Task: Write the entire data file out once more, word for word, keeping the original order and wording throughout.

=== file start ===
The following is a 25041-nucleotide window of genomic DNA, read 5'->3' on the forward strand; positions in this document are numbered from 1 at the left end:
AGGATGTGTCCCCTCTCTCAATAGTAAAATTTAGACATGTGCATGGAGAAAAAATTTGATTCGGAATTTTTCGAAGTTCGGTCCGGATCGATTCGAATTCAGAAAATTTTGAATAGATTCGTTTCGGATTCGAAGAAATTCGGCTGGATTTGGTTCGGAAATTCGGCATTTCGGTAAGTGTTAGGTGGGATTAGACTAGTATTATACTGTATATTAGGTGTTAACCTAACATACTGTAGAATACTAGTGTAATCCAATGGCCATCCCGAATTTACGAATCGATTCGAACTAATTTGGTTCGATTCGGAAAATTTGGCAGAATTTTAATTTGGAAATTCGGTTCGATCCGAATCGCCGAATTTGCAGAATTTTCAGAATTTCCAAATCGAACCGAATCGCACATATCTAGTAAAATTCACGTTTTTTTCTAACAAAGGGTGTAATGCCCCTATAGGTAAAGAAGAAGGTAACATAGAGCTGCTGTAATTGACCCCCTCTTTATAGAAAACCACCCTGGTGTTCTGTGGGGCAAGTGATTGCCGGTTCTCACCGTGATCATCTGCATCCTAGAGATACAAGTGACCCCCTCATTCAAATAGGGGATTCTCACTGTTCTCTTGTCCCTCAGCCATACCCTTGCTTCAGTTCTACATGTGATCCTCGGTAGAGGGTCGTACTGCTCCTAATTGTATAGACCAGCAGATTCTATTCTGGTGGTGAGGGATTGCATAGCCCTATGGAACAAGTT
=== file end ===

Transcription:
The following is a 25041-nucleotide window of genomic DNA, read 5'->3' on the forward strand; positions in this document are numbered from 1 at the left end:
AGGATGTGTCCCCTCTCTCAATAGTAAAATTTAGACATGTGCATGGAGAAAAAATTTGATTCGGAATTTTTCGAAGTTCGGTCCGGATCGATTCGAATTCAGAAAATTTTGAATAGATTCGTTTCGGATTCGAAGAAATTCGGCTGGATTTGGTTCGGAAATTCGGCATTTCGGTAAGTGTTAGGTGGGATTAGACTAGTATTATACTGTATATTAGGTGTTAACCTAACATACTGTAGAATACTAGTGTAATCCAATGGCCATCCCGAATTTACGAATCGATTCGAACTAATTTGGTTCGATTCGGAAAATTTGGCAGAATTTTAATTTGGAAATTCGGTTCGATCCGAATCGCCGAATTTGCAGAATTTTCAGAATTTCCAAATCGAACCGAATCGCACATATCTAGTAAAATTCACGTTTTTTTCTAACAAAGGGTGTAATGCCCCTATAGGTAAAGAAGAAGGTAACATAGAGCTGCTGTAATTGACCCCCTCTTTATAGAAAACCACCCTGGTGTTCTGTGGGGCAAGTGATTGCCGGTTCTCACCGTGATCATCTGCATCCTAGAGATACAAGTGACCCCCTCATTCAAATAGGGGATTCTCACTGTTCTCTTGTCCCTCAGCCATACCCTTGCTTCAGTTCTACATGTGATCCTCGGTAGAGGGTCGTACTGCTCCTAATTGTATAGACCAGCAGATTCTATTCTGGTGGTGAGGGATTGCATAGCCCTATGGAACAAGTT